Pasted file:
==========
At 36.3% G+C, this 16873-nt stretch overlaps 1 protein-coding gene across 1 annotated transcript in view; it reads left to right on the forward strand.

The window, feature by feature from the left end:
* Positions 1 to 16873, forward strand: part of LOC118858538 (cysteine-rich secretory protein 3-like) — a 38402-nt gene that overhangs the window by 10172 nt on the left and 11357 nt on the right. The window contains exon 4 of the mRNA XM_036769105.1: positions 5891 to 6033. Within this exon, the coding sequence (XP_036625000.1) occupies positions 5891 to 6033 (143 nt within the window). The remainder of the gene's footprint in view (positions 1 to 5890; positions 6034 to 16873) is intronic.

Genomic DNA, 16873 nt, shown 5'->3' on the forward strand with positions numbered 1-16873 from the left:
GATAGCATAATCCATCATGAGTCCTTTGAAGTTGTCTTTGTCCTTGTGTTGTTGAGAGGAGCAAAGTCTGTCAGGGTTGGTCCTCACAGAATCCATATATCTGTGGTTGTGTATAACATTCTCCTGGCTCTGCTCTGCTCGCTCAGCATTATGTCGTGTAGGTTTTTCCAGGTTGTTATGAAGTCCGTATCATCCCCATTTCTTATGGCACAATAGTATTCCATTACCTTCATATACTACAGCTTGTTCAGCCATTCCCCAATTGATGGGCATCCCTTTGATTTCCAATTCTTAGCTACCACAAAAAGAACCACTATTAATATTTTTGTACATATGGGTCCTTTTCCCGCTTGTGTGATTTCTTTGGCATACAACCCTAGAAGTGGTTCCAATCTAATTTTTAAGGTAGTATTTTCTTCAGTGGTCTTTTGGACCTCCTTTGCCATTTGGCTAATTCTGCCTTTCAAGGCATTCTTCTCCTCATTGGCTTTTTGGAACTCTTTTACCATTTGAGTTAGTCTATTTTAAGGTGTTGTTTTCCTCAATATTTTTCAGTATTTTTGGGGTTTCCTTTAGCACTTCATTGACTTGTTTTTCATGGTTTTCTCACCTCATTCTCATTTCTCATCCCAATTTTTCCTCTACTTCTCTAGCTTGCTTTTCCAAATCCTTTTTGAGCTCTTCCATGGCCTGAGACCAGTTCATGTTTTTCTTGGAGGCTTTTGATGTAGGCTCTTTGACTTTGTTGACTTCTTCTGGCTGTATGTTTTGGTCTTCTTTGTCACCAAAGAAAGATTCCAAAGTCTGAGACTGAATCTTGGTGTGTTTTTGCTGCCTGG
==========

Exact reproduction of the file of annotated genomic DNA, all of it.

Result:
At 36.3% G+C, this 16873-nt stretch overlaps 1 protein-coding gene across 1 annotated transcript in view; it reads left to right on the forward strand.

The window, feature by feature from the left end:
* Positions 1 to 16873, forward strand: part of LOC118858538 (cysteine-rich secretory protein 3-like) — a 38402-nt gene that overhangs the window by 10172 nt on the left and 11357 nt on the right. The window contains exon 4 of the mRNA XM_036769105.1: positions 5891 to 6033. Within this exon, the coding sequence (XP_036625000.1) occupies positions 5891 to 6033 (143 nt within the window). The remainder of the gene's footprint in view (positions 1 to 5890; positions 6034 to 16873) is intronic.

Genomic DNA, 16873 nt, shown 5'->3' on the forward strand with positions numbered 1-16873 from the left:
GATAGCATAATCCATCATGAGTCCTTTGAAGTTGTCTTTGTCCTTGTGTTGTTGAGAGGAGCAAAGTCTGTCAGGGTTGGTCCTCACAGAATCCATATATCTGTGGTTGTGTATAACATTCTCCTGGCTCTGCTCTGCTCGCTCAGCATTATGTCGTGTAGGTTTTTCCAGGTTGTTATGAAGTCCGTATCATCCCCATTTCTTATGGCACAATAGTATTCCATTACCTTCATATACTACAGCTTGTTCAGCCATTCCCCAATTGATGGGCATCCCTTTGATTTCCAATTCTTAGCTACCACAAAAAGAACCACTATTAATATTTTTGTACATATGGGTCCTTTTCCCGCTTGTGTGATTTCTTTGGCATACAACCCTAGAAGTGGTTCCAATCTAATTTTTAAGGTAGTATTTTCTTCAGTGGTCTTTTGGACCTCCTTTGCCATTTGGCTAATTCTGCCTTTCAAGGCATTCTTCTCCTCATTGGCTTTTTGGAACTCTTTTACCATTTGAGTTAGTCTATTTTAAGGTGTTGTTTTCCTCAATATTTTTCAGTATTTTTGGGGTTTCCTTTAGCACTTCATTGACTTGTTTTTCATGGTTTTCTCACCTCATTCTCATTTCTCATCCCAATTTTTCCTCTACTTCTCTAGCTTGCTTTTCCAAATCCTTTTTGAGCTCTTCCATGGCCTGAGACCAGTTCATGTTTTTCTTGGAGGCTTTTGATGTAGGCTCTTTGACTTTGTTGACTTCTTCTGGCTGTATGTTTTGGTCTTCTTTGTCACCAAAGAAAGATTCCAAAGTCTGAGACTGAATCTTGGTGTGTTTTTGCTGCCTGG